This spring, I got a letter from the SDSU Cooperative Extension Service, indicating that they’d like to send us a bunch of free bags for our farmers market.
The bags are printed with instructions to “Wash Fruits and Vegetables Before Serving,” and they’re being provided to markets throughout the state as part of a food safety initiative. Later on, they want to send us a bunch of surveys to find out if the message “stuck” with our customers.
I said, “Sure!” because, you know, free stuff from the state is cool! Especially for our little market!
Here’s what I got in the mail a couple weeks later:
This is a 48lb. box of plastic. It contained approximately 1500 plastic bags, plus a bunch of handouts about washing fruits and veggies printed on cardstock. And when I opened it, I thought, Oh. Oh no. In saying yes to this, I have said yes to raping and littering the planet.
Maybe I was being a little over-dramatic, but 48 pounds of plastic bags is more than our market will likely use in five years! And it also occurs to me that, if they want to get a message out that people will remember, why didn’t they print it on something that people would hold onto?
Many of our customers at the farmers market bring their own bags these days. They actually feel guilty if they forget their bags and have to take a plastic one. I’ve seen people putting cukes in their purses to avoid yet another plastic bag. For goodness sake–entire countries have banned the use of plastic bags!
A quote from the CNN article here:
Often, the flimsy bags are used once and discarded, adding to waste in a country grappling with air and water pollution as a result of rapid economic transformation, officials said.
“Our country consumes a large amount of plastic bags. While convenient for consumers, the bags also lead to a severe waste of resources and environmental pollution because of their excessive use and low rate of recycling,” the statement at the Web site Gov.cn said. “The ultra-thin bags are the main source of ‘white’ pollution as they can easily get broken and end up as litter.”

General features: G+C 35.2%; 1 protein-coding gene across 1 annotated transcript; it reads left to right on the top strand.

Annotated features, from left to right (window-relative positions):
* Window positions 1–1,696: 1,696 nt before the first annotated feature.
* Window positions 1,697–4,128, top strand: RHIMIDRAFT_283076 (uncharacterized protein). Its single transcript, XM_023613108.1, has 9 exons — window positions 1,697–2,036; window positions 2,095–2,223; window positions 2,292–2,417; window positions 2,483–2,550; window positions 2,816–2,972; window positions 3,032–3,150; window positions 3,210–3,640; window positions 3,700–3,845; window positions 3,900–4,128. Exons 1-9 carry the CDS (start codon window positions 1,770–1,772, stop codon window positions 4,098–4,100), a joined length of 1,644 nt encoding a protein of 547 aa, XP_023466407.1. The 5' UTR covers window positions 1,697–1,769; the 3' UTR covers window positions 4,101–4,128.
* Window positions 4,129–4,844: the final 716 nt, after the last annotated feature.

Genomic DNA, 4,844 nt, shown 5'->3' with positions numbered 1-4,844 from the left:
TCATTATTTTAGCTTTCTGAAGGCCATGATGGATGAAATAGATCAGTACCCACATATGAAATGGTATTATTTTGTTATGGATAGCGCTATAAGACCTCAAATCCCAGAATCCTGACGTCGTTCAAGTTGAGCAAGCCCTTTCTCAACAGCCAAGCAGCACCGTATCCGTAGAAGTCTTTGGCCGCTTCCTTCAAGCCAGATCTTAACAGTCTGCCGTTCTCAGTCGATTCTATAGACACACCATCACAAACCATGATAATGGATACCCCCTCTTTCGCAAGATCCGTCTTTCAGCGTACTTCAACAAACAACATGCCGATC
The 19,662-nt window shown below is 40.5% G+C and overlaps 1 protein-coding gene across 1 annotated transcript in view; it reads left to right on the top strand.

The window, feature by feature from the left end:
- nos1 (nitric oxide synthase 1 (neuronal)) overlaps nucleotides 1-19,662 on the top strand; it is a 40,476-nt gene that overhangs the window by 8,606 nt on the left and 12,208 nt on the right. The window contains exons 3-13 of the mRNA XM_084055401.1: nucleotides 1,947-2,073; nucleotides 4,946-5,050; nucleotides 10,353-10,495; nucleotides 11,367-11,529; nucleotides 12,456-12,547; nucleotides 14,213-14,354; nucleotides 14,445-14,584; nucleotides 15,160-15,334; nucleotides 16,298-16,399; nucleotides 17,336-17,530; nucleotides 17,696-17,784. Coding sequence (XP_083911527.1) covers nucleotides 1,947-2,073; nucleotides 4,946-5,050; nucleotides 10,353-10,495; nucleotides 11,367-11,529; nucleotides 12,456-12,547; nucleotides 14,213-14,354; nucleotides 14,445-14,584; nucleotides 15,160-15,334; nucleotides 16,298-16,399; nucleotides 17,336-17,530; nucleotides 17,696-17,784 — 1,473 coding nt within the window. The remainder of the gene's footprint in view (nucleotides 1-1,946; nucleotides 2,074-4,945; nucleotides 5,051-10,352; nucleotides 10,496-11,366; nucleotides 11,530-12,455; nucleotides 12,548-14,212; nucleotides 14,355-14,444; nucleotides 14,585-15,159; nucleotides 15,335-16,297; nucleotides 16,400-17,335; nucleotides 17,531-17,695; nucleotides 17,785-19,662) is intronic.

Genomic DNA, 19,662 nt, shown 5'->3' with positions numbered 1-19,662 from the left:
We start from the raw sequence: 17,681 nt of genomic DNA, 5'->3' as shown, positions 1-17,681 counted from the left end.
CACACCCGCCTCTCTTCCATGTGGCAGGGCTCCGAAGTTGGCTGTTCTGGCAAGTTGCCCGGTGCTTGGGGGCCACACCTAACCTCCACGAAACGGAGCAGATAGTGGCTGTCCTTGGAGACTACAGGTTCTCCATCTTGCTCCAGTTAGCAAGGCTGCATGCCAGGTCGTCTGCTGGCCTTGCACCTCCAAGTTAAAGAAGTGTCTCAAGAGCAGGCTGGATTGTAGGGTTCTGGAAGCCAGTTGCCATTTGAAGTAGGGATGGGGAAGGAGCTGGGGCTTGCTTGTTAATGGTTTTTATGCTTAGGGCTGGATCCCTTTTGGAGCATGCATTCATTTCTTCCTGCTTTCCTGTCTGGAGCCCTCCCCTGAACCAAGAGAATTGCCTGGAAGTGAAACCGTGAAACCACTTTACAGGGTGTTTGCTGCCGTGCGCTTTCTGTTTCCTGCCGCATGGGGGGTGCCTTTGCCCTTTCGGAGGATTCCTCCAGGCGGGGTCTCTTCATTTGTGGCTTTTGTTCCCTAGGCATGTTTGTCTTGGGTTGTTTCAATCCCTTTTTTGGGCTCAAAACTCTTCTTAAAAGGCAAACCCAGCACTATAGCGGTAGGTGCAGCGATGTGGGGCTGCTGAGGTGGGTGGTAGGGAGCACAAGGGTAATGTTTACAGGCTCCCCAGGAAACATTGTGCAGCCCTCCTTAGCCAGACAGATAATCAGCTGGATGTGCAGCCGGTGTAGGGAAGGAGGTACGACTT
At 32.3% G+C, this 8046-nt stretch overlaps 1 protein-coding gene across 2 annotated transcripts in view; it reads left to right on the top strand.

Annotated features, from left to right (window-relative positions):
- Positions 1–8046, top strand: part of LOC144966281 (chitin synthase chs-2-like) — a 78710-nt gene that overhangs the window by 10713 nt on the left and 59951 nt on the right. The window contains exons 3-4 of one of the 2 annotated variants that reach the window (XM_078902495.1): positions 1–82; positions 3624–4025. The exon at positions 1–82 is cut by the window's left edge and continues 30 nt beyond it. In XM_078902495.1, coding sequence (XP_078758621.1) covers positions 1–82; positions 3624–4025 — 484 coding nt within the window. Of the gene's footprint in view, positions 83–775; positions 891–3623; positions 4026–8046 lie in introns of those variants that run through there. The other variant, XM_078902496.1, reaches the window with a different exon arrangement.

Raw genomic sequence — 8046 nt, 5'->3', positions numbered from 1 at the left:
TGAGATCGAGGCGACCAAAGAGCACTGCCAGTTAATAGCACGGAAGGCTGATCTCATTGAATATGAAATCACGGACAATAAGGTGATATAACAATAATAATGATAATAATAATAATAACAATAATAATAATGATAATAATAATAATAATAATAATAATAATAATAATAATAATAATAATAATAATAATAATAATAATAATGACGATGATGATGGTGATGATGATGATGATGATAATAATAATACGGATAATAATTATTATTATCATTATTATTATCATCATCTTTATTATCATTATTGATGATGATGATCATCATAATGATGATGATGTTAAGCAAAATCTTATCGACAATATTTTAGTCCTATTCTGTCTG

The government statement added, “We should encourage people to return to carrying cloth bags, using baskets for their vegetables.”
Congratulations, China, for being a world leader in environmental policy!
Not only do many of our customers bring their own bags, our farmers market has a new vendor (she’ll hopefully be coming more regularly now that VAAC Art Camp is ending) who is making lovely up-cycled grocery and tote bags from all kinds of fabulous remnants and doilies and table linens she finds in thrift shops.
Would you prefer plastic, or this?
Now, it’s not that we don’t appreciate free stuff from the state. Believe me, we’re happy to be getting some recognition and help! And we appreciate all the free advice and support that our extension agents have given throughout the years.
But my gentle suggestion is this–don’t send us 1500 plastic bags that will end up in rivers, streams, fields, and landfills. Send us 50 cloth bags that we can use as a giveaway promotion for our regular customers (or just customers who forgot their bag that day), and those bags and the message they’re printed with will continue to show up at the market and around town–and not because they were blown into trees by the wind or scattered by the roadside when they sailed out a car window.
Heck, they’re even making bags out of recycled plastic soda bottles now. So, if you get a little more grant money for a project like this, and you want your message to endure in consumer’s minds, put the message on an enduring and reusable product that will also provide markets with a cool “freebie” to reward their customers. It will probably also cost a lot less in shipping!